Rose McLarney has won acclaim for image-rich poems that explore her native southern Appalachia and those who love and live and lose on it. Her second collection broadens these investigations in poems that examine the shape-shifting quality of memory, as seen in folktales that have traveled across oceans and through centuries, and in how we form recollections of our own lives. An opening sequence presents contemporary ghost stories: men who gather at dawn in the gas station parking lots of small towns; the mountain lion that paces the edge of a receding tree line. A middle section draws connections between Appalachia and Latin America, places that share qualities of biological and cultural richnessplaces that are threatened by modernization. A final sequence retells the stories of earlier poems, posing questions about how we construct our landscapes and frame our views.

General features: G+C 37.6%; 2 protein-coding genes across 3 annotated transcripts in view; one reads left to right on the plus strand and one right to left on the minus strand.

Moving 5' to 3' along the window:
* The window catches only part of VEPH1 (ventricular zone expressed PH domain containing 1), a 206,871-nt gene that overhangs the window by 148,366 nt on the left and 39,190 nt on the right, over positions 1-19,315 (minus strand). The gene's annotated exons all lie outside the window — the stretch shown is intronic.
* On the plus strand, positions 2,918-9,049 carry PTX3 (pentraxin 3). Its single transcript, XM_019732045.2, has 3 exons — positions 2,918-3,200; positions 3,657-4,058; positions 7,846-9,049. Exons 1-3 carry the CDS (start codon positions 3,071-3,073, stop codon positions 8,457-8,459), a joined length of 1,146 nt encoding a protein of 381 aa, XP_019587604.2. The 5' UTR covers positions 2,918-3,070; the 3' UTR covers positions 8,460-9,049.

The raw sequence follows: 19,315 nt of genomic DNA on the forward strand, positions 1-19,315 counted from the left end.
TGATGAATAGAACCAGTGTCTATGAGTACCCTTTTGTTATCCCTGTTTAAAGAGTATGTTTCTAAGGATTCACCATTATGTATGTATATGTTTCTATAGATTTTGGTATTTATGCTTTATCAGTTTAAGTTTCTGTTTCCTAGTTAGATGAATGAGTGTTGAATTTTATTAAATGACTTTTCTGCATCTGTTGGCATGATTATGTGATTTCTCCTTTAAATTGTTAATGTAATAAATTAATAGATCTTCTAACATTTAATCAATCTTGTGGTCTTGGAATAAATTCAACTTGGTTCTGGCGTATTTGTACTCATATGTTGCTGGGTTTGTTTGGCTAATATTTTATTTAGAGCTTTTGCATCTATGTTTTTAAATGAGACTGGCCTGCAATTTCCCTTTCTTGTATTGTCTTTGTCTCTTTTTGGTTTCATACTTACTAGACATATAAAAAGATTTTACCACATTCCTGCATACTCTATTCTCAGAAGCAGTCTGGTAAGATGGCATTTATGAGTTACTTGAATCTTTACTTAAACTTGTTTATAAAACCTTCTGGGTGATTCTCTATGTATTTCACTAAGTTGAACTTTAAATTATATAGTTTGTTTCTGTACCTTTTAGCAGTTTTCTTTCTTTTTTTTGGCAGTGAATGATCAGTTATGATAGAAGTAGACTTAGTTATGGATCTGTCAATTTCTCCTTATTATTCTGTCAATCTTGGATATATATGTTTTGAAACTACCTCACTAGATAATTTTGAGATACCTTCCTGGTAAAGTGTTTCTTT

Is it neglect that knots
the fruit of old apple and pear trees,
studs sweetness with hard spots?
Or are the people who planted them,
stabbed them with grafts, still working
branches, warping them with windy hands,
so we’ll know how it is to age?
And is the barn suffering from disuse,
or was it a cane or shoe heels tapping
the rooftop, some couple lying
in their grave, their dream of dancing,
that poked through tin, so we’d have to
patch it? So I’d have to stand inside
staring at the spot of sun while my love
worked up there with a bucket of tar,
watching as the brilliant
was blacked out?